PROP 187: Plans to Reintroduce Ballot Measure Nov. 2000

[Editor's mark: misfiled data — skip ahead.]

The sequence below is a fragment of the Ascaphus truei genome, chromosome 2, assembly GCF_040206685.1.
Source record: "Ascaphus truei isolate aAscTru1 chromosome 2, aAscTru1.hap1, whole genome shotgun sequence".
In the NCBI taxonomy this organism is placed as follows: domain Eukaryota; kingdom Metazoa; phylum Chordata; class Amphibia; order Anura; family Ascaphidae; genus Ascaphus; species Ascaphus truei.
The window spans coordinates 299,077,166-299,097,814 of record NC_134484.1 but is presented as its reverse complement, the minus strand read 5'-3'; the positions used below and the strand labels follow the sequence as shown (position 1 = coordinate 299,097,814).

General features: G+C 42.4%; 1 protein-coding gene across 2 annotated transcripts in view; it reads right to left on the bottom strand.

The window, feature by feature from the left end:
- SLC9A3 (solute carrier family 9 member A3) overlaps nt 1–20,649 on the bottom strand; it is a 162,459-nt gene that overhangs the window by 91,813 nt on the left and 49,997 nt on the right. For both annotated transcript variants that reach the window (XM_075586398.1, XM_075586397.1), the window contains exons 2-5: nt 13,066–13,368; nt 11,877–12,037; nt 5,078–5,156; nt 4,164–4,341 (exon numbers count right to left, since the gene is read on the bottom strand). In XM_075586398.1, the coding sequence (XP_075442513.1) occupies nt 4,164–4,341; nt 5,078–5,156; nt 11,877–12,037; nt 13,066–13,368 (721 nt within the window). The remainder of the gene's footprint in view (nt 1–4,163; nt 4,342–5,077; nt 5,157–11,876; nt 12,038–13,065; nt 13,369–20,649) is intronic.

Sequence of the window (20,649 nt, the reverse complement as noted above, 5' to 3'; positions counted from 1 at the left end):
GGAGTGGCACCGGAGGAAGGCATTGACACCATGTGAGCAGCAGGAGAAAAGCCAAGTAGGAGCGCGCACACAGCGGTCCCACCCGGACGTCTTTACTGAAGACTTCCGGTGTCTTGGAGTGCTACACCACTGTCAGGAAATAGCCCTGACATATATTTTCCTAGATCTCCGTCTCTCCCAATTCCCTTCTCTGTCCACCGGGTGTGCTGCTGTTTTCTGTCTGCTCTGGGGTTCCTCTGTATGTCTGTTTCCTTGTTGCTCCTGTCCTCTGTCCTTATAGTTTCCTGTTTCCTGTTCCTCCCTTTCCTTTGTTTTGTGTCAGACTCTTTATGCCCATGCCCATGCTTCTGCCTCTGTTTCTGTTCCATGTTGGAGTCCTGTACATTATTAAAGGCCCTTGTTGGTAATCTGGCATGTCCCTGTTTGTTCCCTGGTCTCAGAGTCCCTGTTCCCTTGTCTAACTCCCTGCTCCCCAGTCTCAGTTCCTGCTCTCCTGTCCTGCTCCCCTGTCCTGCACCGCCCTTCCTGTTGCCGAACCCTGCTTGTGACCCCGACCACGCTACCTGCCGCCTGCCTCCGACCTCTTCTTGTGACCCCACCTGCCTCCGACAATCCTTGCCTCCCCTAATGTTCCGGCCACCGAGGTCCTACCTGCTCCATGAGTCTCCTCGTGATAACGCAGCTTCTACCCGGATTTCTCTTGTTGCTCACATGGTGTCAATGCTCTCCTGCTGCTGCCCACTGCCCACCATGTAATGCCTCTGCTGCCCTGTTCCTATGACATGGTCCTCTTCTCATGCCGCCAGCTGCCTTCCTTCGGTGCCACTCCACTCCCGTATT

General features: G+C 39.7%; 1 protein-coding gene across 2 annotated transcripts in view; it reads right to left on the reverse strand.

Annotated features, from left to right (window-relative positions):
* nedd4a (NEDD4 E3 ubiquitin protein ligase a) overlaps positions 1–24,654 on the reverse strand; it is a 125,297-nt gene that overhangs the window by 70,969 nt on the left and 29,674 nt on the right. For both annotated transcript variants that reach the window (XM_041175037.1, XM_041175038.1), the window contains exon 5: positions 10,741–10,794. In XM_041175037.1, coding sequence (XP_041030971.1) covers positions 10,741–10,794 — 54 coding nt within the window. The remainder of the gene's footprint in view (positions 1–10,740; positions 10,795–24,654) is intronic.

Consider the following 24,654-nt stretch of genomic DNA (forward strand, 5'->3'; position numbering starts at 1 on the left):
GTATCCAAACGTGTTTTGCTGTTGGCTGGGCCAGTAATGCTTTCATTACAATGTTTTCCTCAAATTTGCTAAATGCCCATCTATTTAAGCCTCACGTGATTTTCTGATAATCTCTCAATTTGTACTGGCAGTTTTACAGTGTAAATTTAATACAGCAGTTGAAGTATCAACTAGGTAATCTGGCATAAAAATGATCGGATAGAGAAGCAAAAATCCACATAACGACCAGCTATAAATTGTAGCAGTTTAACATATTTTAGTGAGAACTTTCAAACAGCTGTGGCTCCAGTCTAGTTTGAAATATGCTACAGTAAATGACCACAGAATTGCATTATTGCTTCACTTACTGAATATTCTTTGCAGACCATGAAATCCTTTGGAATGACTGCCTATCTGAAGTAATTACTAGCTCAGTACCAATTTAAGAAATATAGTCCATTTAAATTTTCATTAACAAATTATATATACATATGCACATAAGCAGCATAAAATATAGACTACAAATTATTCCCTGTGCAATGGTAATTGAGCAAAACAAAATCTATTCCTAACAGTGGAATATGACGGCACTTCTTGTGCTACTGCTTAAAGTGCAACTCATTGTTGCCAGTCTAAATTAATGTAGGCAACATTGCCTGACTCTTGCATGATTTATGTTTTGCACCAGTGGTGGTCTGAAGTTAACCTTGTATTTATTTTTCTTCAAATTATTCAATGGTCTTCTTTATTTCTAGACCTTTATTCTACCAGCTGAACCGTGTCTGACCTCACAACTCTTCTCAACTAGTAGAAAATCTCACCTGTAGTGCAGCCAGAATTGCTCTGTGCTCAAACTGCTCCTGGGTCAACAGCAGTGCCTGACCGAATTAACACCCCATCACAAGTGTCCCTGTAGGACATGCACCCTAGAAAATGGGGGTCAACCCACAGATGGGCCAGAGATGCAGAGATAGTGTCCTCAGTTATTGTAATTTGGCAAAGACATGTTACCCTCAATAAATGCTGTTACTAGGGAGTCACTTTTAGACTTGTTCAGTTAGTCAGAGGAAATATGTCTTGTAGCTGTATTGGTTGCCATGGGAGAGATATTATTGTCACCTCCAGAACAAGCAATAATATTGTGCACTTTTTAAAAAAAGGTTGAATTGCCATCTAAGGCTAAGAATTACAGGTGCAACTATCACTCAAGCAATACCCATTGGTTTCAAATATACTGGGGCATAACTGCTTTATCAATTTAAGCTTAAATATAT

Proponents of Proposition 187, which would have denied illegal immigrants public services such as education and health care, announced last week their intention to "revive the proposal for the November 2000 ballot." The AP/San Luis Obispo Tribune News reports that California serves about 70,000 illegal immigrants under the Medi-Cal program and notes that in July, Gov. Gray Davis signed legislation confirming the authorization of money for prenatal care for illegal immigrants. Ron Prince, chair of the Proposition 187 movement, said he is drafting a "companion initiative meant to inoculate the measure against the legal maneuvering that doomed [it]" this year. "This was and still is a serious problem that needs to be looked at objectively," he noted. In 1994, California voters passed Proposition 187 with nearly 60% of the vote. The 2000 ballot measure would amend the state constitution to prevent the Legislature from passing any laws permitting the provision of such benefits to illegal aliens. A second initiative would force the governor to pursue challenges against the law "all the way to the U.S. Supreme Court, and allow proponents to be co- defendants," rather than settling the debate through a federal court mediator. "This is going to be coming back again and again and again, unless we put it in the state constitution, Prince said, adding, "If a governor doesn't like an initiative, he can now mediate that away, arbitrate it ... and get rid of it. It's a problem for any future initiative ... and what we need to do is make sure the governor will never be able to do that again." Opponents argue that aside from the fact that providing care is the "humane thing to do," offering health care to illegal immigrants may save the state money. Mark Silverman, co-counsel in a lawsuit against Proposition 187, said, " ... prenatal care was a perfect example of why states should be allowed to give aid to illegal immigrants," noting that "every dollar spent on prenatal care saves three in after- birth care." In order to be placed on the ballot, both measures would need 670,816 signatures (Lindlaw, AP/San Luis Obispo Tribune News, 10/22).This is part of the California Healthline Daily Edition, a summary of health policy coverage from major news organizations. Sign up for an email subscription.